Posts tagged ‘white mink’

2011/09/25

Furs on Film – What a Way to Go!

Back this week to fill in a bit more of that rather great-fur anemic decade, the 1960s. The 60’s still have the charm of not being the 90s, at least. This one is able to row against the prevailing fashion tide mostly thanks to the liberal use of fantasy sequence and parody of Hollywood “excess.”

What a Way to Go – The Film

In her current life, Shirley MacLaine stars as Louisa May Foster, a very rich, very unhappy woman who finds herself on a psychiatrist’s couch, retelling the various stories of how she tried to marry for love, not money. In each case, her poor, loveable husband of choice ends up striking it rich, neglecting her, and then dying, leaving her increasingly well off, but still unhappy. The film is an anthology of sorts, with Lousia’s time on the couch the framing device. As surprises no one, the process starts to repeat itself just before the credits roll.

What a Way to Go – The Furs

Shirley wears pretty much all the furs in the film. Part of the charm of the film is the framing sequences at the psychiatrist’s office all feature Miss MacLaine wearing a mink hat. The remainder all occur in the flashbacks to her various relationships, culminating in one of the best uses of dyed fox in film history.

Here’s the mink hat in question. Granted, if you’re not impressed, you’re going to be bored pretty quickly, since she never takes it off the entire time she’s “in therapy.”

Due to the length of time it appears, there are many nice close ups of Miss MacLaine capped by the mink. As should be a surprise to no regular reader, I’m not a mink fan, but I do like the hat. Sure, it should be fox, but, well, split milk and all.

More mink from Husband One’s story. This conservative mink fringe is hooded, at least.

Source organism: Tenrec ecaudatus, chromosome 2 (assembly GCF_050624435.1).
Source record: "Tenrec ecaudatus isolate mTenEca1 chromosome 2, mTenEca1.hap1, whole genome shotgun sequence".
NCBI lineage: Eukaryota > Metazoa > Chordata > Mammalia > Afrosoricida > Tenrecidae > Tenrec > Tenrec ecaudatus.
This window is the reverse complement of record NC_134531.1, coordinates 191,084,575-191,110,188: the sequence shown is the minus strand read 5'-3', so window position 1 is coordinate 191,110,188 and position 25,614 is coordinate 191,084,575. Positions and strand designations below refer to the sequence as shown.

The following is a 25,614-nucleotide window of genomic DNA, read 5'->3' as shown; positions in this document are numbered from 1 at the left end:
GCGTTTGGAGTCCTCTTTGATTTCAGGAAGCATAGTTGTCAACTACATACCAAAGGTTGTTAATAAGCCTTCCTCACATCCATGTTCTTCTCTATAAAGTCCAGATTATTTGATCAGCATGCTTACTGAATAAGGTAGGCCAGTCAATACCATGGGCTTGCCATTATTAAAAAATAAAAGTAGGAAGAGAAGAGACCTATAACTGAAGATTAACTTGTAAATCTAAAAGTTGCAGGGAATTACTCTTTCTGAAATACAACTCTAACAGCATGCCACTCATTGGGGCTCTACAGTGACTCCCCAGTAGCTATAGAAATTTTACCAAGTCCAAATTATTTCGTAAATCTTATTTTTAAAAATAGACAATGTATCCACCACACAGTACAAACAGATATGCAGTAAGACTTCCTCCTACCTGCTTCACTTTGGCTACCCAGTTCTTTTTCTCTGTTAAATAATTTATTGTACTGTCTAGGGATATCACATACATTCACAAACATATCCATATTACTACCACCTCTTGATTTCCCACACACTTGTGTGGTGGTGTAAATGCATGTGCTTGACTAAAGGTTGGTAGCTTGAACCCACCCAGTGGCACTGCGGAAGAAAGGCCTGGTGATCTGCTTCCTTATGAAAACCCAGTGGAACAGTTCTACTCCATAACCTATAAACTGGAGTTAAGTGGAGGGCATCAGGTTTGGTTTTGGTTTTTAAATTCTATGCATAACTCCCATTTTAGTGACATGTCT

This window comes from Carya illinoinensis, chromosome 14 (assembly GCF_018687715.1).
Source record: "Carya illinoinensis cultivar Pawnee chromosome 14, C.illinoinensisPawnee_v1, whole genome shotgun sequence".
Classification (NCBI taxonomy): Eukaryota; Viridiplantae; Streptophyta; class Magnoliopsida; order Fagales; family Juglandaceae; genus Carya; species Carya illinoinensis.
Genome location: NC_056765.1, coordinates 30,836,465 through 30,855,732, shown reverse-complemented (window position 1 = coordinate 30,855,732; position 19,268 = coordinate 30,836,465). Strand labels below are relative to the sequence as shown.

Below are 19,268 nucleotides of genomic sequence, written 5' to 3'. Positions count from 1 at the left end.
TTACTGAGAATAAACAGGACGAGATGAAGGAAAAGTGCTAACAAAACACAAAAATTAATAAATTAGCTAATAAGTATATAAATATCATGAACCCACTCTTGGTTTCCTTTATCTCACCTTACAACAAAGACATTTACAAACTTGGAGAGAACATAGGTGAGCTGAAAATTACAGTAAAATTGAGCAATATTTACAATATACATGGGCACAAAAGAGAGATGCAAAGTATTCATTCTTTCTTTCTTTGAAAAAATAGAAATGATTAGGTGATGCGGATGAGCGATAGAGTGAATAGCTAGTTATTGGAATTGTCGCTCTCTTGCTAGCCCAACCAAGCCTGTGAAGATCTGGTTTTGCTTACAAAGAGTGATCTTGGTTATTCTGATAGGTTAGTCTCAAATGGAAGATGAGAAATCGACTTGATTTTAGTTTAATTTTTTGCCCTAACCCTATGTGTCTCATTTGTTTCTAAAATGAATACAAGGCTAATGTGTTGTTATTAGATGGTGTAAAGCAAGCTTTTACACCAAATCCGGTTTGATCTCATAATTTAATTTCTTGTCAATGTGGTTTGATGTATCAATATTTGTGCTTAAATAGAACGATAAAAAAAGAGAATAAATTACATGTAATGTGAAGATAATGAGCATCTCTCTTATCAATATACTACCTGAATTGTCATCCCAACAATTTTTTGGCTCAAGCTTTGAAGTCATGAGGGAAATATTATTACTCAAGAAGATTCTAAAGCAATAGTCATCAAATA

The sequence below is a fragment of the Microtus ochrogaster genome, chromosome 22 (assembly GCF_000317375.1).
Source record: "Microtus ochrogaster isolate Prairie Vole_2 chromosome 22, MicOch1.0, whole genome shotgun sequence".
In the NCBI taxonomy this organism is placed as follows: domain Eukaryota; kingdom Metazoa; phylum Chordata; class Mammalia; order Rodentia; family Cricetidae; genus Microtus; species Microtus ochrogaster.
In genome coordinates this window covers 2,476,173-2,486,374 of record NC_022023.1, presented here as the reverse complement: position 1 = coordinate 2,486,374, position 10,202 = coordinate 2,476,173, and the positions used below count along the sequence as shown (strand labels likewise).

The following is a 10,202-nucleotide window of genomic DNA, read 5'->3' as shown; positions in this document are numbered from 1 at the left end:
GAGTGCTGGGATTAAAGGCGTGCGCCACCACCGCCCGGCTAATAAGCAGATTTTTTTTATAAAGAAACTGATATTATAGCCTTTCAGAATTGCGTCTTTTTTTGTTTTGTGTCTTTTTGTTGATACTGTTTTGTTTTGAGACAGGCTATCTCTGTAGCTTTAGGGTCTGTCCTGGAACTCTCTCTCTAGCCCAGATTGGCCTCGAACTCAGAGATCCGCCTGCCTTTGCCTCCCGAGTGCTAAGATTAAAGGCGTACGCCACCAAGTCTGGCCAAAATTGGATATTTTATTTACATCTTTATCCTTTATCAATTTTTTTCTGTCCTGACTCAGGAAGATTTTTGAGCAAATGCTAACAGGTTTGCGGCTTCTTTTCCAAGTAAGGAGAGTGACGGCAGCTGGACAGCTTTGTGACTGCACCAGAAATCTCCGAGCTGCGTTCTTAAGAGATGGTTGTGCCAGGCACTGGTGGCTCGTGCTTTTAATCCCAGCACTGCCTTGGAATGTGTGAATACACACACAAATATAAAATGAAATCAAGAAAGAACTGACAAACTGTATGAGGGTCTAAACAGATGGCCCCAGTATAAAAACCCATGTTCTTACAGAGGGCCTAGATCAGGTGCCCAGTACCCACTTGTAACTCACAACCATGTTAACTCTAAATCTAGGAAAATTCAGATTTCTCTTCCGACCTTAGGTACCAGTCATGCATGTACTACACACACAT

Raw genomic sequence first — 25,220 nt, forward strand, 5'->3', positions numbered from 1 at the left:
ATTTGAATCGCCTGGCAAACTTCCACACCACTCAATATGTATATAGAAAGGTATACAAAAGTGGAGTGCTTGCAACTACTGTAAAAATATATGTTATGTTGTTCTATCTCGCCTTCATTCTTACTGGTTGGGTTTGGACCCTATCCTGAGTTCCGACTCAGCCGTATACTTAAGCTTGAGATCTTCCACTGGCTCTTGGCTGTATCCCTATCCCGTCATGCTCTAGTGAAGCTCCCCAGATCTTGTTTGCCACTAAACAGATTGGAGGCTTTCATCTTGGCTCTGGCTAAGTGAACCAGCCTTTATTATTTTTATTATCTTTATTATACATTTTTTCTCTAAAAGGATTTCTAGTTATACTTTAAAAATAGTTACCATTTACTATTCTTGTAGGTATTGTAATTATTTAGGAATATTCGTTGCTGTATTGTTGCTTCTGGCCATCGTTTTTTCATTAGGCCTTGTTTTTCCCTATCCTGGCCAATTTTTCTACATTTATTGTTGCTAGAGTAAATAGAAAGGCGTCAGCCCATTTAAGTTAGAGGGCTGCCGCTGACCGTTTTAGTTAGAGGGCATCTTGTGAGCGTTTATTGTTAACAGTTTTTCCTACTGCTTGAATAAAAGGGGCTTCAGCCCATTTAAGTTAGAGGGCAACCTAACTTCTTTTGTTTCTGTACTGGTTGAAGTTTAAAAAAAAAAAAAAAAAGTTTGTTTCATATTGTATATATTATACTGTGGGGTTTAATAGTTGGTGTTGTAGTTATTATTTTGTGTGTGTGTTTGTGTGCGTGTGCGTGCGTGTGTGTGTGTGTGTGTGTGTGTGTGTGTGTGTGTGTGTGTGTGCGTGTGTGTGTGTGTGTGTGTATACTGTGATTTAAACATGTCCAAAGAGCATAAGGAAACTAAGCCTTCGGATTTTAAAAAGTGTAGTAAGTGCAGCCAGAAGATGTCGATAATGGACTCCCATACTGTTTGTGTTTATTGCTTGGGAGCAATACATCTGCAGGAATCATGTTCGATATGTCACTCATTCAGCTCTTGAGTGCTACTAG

After suffering through Husband Two with nary a fur in sight, things pick up with Husband Three. Already rich, Lousia meets Rod Anderson, equally if not more wealthy, at the airport. She’s wearing a fox hat and this fox fur trimmed coat.

This is a long sequence, as Lousia goes aboard Rod’s private jet and chats all while keeping the furs firmly in place. Sadly unlike many of the furs in the film, this is fairly conservative fox by any standards.

She flips that around in the film’s fantasy sequence, as Louisa imagines life with Rod and their money combined. In the sequence she wears a series of outfits by Edith Head, intentionally “over the top.” The first is more feathery than fur, obviously.

Things pick up a bit when the white mink trimmed outfit with the rather large muff appears.

While again, mink isn’t particularly my favorite, this is certainly of one my favorite minks.

Finally there’s the first of two dyed foxes in the film. Would have picked something other than yellow, myself (like the color of the film’s second dyed fox), but still, not too bad overall.

Each element of the fantasy sequence is fairly brief, so individual elements do not get a lot of mileage, but a whole thing is about a minute and some change.

Finally, Husband Four’s story provides the marquee fur. Lousia meets and marries Pinky Benson, a stage performer who, after they’re married, becomes an overnight Hollywood success. Pinky “embraces” his name, surrounding himself with his namesake color, and that includes Louisa’s wardrobe.

The dyed pink fox fur cape is spectacular. It’s supposed to be, and the dyed hair to match is, well, “the cherry on top” is, yes, very, very cliché, but I’m going there.

Even get a quick bonus of double fox in this part of the scene. That lynx-dyed fox isn’t exactly well shot, though.

Finally one close up of Miss MacLaine in her pink wig and huge pink fox. While the point of this was to lampoon Hollywood excess (and is the only reason it even appeared in a film shot in 1964), I would suggest to any lovely lady they can consider a cape like this for the average trip to the grocery store or cinema. Just think about it, that’s all I’m saying.